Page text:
Evaluation of inhaled nitric oxide (iNO) treatment for moderate-to-severe ARDS in critically ill patients with COVID-19: A multicenter cohort study

Khalid Al Sulaiman, Ghazwa B. Korayem, Ali F. Altebainawi, Shmeylan Al Harbi, Abdulrahman Alissa, Abdullah Alharthi, Raed Kensara, Amjaad Alfahed, Ramesh Vishwakarma, Hussain Al Haji, Naif Almohaimid, Omar Al Zumai, Fahad Alrubayan, Abdulmajid Asiri, Nasser Alkahtani, Abdulaziz Alolayan, Samiah Alsohimi, Nawal Melibari, Alaa Almagthali, Seba AljahdaliAbeer A. Alenazi, Alawi S. Alsaeedi, Ghassan Al Ghamdi, Omar Al Faris, Joud Alqahtani, Jalal Al Qahtani, Khalid A. Alshammari, Khalil I. Alshammari, Ohoud Aljuhani

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Background: Inhaled nitric oxide (iNO) is used as rescue therapy in patients with refractory hypoxemia due to severe COVID-19 acute respiratory distress syndrome (ARDS) despite the recommendation against the use of this treatment. To date, the effect of iNO on the clinical outcomes of critically ill COVID-19 patients with moderate-to-severe ARDS remains arguable. Therefore, this study aimed to evaluate the use of iNO in critically ill COVID-19 patients with moderate-to-severe ARDS. Methods: This multicenter, retrospective cohort study included critically ill adult patients with confirmed COVID-19 treated from March 01, 2020, until July 31, 2021. Eligible patients with moderate-to-severe ARDS were subsequently categorized into two groups based on inhaled nitric oxide (iNO) use throughout their ICU stay. The primary endpoint was the improvement in oxygenation parameters 24 h after iNO use. Other outcomes were considered secondary. Propensity score matching (1:2) was used based on the predefined criteria. Results: A total of 1598 patients were screened, and 815 were included based on the eligibility criteria. Among them, 210 patients were matched based on predefined criteria. Oxygenation parameters (PaO2, FiO2 requirement, P/F ratio, oxygenation index) were significantly improved 24 h after iNO administration within a median of six days of ICU admission. However, the risk of 30-day and in-hospital mortality were found to be similar between the two groups (HR: 1.18; 95% CI: 0.77, 1.82; p = 0.45 and HR: 1.40; 95% CI: 0.94, 2.11; p= 0.10, respectively). On the other hand, ventilator-free days (VFDs) were significantly fewer, and ICU and hospital LOS were significantly longer in the iNO group. In addition, patients who received iNO had higher odds of acute kidney injury (AKI) (OR (95% CI): 2.35 (1.30, 4.26), p value = 0.005) and hospital/ventilator-acquired pneumonia (OR (95% CI): 3.2 (1.76, 5.83), p value = 0.001). Conclusion: In critically ill COVID-19 patients with moderate-to-severe ARDS, iNO rescue therapy is associated with improved oxygenation parameters but no mortality benefits. Moreover, iNO use is associated with higher odds of AKI, pneumonia, longer LOS, and fewer VFDs.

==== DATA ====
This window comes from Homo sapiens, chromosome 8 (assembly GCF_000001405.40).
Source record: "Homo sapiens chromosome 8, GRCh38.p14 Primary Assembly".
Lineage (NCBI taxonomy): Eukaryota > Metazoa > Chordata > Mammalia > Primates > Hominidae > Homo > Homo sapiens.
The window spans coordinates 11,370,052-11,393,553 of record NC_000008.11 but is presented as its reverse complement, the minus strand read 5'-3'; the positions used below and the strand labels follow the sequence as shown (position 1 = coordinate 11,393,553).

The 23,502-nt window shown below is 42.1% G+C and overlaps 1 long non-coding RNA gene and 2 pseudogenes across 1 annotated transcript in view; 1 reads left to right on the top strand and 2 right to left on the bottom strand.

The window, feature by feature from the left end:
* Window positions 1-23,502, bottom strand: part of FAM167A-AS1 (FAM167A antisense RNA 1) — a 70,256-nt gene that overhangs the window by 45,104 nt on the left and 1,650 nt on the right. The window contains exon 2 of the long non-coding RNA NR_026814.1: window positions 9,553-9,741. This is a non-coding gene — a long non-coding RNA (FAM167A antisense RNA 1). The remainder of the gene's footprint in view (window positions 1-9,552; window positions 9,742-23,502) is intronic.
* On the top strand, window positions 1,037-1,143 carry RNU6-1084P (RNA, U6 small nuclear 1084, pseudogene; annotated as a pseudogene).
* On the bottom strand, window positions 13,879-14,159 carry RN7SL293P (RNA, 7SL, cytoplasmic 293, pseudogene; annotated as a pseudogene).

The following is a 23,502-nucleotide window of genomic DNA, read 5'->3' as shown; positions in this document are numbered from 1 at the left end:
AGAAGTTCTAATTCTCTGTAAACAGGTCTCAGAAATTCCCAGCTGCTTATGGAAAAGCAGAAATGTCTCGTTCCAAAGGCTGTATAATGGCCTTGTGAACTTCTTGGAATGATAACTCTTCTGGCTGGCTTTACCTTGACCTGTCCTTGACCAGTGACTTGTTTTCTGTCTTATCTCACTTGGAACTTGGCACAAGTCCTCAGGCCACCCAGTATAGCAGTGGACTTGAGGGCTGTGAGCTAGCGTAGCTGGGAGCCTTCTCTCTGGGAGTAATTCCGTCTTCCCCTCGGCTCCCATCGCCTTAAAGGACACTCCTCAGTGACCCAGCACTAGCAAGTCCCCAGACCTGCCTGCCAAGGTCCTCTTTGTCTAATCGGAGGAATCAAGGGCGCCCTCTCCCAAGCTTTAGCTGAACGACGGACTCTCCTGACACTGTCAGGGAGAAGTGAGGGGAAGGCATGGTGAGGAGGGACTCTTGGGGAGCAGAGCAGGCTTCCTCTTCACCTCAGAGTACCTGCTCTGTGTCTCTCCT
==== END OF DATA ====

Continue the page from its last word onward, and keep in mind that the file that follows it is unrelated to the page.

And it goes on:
Original languageEnglish
Article number304
JournalCritical Care
Publication statusPublished - 3 Oct 2022


  • 30-day mortality
  • Acute respiratory distress syndrome (ARDS)
  • COVID-19
  • Critically ill
  • In-hospital mortality
  • Inhaled nitric oxide
  • iNO
  • Intensive care units (ICUs)
  • Oxygenation parameter
  • SARS-CoV-2

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